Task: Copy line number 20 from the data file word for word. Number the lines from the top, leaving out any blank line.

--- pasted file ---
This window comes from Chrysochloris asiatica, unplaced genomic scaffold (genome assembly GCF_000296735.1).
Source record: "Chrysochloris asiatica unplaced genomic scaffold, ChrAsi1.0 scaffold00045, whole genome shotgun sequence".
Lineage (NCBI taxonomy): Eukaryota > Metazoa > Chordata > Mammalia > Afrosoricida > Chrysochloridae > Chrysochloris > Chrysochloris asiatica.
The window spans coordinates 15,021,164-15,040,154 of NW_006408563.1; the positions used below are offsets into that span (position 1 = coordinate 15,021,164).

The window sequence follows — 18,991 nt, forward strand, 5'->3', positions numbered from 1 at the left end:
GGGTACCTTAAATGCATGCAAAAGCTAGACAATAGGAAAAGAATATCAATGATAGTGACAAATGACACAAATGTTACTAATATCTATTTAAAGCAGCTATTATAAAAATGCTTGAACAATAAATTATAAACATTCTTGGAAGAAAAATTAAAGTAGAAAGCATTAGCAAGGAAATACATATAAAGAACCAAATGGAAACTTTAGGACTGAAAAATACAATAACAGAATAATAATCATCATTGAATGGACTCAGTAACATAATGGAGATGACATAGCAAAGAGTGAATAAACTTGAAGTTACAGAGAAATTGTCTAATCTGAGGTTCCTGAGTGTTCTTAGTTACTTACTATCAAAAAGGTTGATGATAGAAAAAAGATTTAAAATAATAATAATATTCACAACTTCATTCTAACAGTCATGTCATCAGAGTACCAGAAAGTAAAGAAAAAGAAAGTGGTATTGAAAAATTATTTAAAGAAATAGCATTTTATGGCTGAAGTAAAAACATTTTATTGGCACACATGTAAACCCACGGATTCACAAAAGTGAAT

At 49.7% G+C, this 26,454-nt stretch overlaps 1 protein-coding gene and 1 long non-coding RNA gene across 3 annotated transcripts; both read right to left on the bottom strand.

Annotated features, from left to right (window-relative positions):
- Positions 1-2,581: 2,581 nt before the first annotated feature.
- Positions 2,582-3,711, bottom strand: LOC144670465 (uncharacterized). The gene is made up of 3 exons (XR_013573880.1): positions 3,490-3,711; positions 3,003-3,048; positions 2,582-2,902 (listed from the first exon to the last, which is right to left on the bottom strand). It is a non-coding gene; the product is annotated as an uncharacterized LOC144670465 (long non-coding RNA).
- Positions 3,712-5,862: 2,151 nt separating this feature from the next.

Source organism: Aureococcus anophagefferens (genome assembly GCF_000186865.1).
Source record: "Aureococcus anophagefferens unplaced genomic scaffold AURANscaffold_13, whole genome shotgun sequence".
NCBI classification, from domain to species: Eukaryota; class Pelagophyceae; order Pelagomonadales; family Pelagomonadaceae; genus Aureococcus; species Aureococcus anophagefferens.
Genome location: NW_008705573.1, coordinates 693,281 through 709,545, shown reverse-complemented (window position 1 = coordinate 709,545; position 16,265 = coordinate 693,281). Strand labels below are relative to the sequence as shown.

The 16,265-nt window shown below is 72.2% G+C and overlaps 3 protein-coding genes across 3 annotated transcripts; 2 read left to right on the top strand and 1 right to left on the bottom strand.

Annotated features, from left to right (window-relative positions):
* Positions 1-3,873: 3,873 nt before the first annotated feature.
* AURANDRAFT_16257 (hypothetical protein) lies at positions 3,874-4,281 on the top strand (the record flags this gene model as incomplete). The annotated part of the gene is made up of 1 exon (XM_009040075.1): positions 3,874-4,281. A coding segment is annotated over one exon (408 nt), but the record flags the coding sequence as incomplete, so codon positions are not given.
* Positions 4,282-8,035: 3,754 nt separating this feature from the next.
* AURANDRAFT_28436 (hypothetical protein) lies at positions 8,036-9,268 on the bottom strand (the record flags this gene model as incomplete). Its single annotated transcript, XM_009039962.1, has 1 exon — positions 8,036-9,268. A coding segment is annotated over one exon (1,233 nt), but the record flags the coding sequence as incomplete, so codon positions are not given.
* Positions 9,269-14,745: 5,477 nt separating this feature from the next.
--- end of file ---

* Positions 4,282-8,035: 3,754 nt separating this feature from the next.